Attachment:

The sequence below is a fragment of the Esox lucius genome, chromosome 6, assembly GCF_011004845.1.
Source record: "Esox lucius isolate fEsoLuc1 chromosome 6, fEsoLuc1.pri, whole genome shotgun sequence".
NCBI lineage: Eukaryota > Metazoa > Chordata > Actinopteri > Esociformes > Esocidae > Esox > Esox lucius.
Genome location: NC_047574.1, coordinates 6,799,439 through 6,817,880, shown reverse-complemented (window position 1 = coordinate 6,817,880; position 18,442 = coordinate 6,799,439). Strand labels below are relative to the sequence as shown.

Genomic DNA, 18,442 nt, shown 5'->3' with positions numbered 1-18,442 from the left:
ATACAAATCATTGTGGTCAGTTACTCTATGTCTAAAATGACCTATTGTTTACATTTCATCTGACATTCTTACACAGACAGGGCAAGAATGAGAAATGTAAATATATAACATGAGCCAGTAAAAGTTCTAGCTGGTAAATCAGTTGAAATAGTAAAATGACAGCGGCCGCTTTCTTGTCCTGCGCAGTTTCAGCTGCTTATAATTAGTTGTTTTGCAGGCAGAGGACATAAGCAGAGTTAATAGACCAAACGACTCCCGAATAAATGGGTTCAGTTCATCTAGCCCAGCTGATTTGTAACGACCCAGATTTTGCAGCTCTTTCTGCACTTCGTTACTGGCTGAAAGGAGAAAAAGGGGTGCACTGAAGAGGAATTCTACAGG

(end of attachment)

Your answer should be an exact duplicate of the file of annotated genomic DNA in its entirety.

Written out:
The sequence below is a fragment of the Esox lucius genome, chromosome 6, assembly GCF_011004845.1.
Source record: "Esox lucius isolate fEsoLuc1 chromosome 6, fEsoLuc1.pri, whole genome shotgun sequence".
NCBI lineage: Eukaryota > Metazoa > Chordata > Actinopteri > Esociformes > Esocidae > Esox > Esox lucius.
Genome location: NC_047574.1, coordinates 6,799,439 through 6,817,880, shown reverse-complemented (window position 1 = coordinate 6,817,880; position 18,442 = coordinate 6,799,439). Strand labels below are relative to the sequence as shown.

Genomic DNA, 18,442 nt, shown 5'->3' with positions numbered 1-18,442 from the left:
ATACAAATCATTGTGGTCAGTTACTCTATGTCTAAAATGACCTATTGTTTACATTTCATCTGACATTCTTACACAGACAGGGCAAGAATGAGAAATGTAAATATATAACATGAGCCAGTAAAAGTTCTAGCTGGTAAATCAGTTGAAATAGTAAAATGACAGCGGCCGCTTTCTTGTCCTGCGCAGTTTCAGCTGCTTATAATTAGTTGTTTTGCAGGCAGAGGACATAAGCAGAGTTAATAGACCAAACGACTCCCGAATAAATGGGTTCAGTTCATCTAGCCCAGCTGATTTGTAACGACCCAGATTTTGCAGCTCTTTCTGCACTTCGTTACTGGCTGAAAGGAGAAAAAGGGGTGCACTGAAGAGGAATTCTACAGG